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Deep blue water in the foreground, with a beacon rising above the water in the distance.

Where is the Ocean?

Sidney Dobrin, University of Florida

The ocean is a huge part of our world – and a huge part of our stories about the world. Why, then, Sid Dobrin asks, isn’t it a bigger part of our ecocritical conversations? While acknowledging the work of others within the blue humanities, Dobrin’s Blue Ecocriticism and the Oceanic Imperative highlights the continuing need for more attention to ocean itself and to oceanic ways of thinking.

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Beyond Human Exceptionalism: Learning from Ecocollapse Fiction

Sarah E. McFarland, Northwestern State University

It is hard for humans to truly envision species extinction (their own and other species’) and devastating climate change, in large part because we continue to see ourselves as exceptional, as exceptions. Sarah E. McFarland argues that ecocollapse fiction offers us opportunities to feel differently about extinction and perhaps act differently as a result.

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Reports from MLA 2021: Environmental Humanities sessions

The 2021 meeting of the Modern Language Association included two ASLE-sponsored sessions plus several other sessions addressing the environmental humanities and including ASLE members. In fact, this feature includes 10 reports from the conference – an embarrassment of riches! – including sessions on Romanticism, Depression-era literature, ecofascism, and infrastructure.

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Modern Environmentalism’s Identity Politics; or, The Vocabularies We’ve Inherited

Alexander Menrisky, University of Massachusetts Dartmouth

Although too-often considered separately, the modern American environmentalist movement and identity-based movements like Women’s Liberation and Black Power emerged in the same historical moment. Alexander Menrisky asks us to consider what a cross-pollination between politics of identity and environment might have passed down to us and to critically examine the vocabularies we have inherited for thinking identity and environment together.

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Piles of trash, including old tires, in the foreground; the Alps in the background.

Exploring the Eloquence of Matter

Enrico Cesaretti, University of Virginia

Italy: land of art, philosophy, music, beautiful beaches, majestic mountains. As Enrico Cesaretti points out, however, these elements coexist with exploitation of both people and the natural world, and connections between beauty and harm are best seen by combining analyses of literature and art with attention to materials, places, and bodies (e.g., sulfur mining in the Sicilian countryside as represented in the short fiction of Luigi Pirandello).

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Apocalypse from Below: Nuclear Infrastructures and Radical Futurelessness

Jessica Hurley, George Mason University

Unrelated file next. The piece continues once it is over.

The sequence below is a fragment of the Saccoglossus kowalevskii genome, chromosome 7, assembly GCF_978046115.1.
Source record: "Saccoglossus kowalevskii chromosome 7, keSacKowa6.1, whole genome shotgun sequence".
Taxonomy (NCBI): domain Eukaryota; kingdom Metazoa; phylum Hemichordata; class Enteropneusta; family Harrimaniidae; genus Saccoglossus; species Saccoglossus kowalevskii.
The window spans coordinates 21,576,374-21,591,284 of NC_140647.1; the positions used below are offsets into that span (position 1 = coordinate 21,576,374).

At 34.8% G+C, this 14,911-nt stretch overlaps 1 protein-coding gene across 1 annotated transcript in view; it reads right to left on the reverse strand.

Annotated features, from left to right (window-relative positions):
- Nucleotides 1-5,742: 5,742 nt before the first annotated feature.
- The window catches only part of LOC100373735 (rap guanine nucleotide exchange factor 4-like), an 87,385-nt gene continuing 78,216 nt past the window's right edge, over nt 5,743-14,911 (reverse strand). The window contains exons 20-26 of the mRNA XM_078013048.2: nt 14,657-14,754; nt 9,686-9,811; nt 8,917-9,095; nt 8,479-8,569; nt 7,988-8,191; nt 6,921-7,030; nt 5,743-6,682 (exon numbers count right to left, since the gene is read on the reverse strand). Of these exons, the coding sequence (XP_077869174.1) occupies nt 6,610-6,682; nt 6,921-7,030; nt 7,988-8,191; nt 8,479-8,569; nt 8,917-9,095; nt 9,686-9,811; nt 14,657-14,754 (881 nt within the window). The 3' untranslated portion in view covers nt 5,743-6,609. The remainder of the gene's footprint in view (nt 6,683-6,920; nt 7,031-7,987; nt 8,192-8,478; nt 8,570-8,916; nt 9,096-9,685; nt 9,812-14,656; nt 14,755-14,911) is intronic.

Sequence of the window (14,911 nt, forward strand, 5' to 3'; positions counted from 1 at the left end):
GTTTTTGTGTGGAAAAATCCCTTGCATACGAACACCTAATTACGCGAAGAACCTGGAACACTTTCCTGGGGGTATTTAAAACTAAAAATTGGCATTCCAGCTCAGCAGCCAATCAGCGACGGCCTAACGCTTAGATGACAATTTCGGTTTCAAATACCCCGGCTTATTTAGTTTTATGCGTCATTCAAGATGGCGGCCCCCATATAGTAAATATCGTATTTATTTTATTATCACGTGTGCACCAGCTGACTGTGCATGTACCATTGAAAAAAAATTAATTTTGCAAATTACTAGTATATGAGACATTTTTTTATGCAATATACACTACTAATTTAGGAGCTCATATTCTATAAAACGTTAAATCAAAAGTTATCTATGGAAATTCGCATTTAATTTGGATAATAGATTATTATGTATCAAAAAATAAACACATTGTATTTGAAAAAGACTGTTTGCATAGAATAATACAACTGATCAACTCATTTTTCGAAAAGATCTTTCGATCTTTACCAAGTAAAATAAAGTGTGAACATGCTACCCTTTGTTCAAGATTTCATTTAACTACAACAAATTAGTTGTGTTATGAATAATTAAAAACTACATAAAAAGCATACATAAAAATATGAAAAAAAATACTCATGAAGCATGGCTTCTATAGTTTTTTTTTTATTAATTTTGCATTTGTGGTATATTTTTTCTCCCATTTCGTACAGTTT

Infrastructures shape our lives and our ideas about possible futures – or the lack thereof – in many ways. But they do not shape lives and futures equally. In Infrastuctures of Apocalypse, Jessica Hurley explores the relationship between the infrastructures we take for granted, the present they have created, and the futurelessness we now face, inviting readers to consider both how we might live with the knowledge of these relationships and what actions we might take in response to them.

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Not Just Child’s Play

Alenda Chang, University of California, Santa Barbara

As games become more and more a part of popular culture, we might ask how they represent, engage with, and even affect the natural world. Alenda Chang considers these relationships and more in Playing Nature: Ecology in Video Games, and here she provides some insight into her analysis and the role games might play in the classroom.

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How Can Literature Fix the World If It Helped Ravage the Planet?

Jennifer Wenzel, Columbia University

How does literature – specifically world literature – help us understand and even shape the natural world? Jennifer Wenzel explores the importance of various types of reading world literature in her book The Disposition of Nature: Environmental Crisis and World Literature. 

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A World of Worlds: Latin American, Iberian, and Latinx Environmental Humanities

Laura Barbas-Rhoden, Wofford College, and Gisela Heffes, Rice University

Recent years have seen a flowering of Latin American, Iberian, and Latinx environmental humanities scholarship, and here Laura Barbas-Rhoden and Gisela Heffes provide a valuable overview of this work. More than an overview, though, their piece is an invitation for all environmental humanities scholars and teachers to engage with this ongoing work and to broaden our sense of environmental humanities as a field. This is an invitation to dialogue for those working in research, teaching, and public scholarship in other regions of the world, other languages, other fields of study.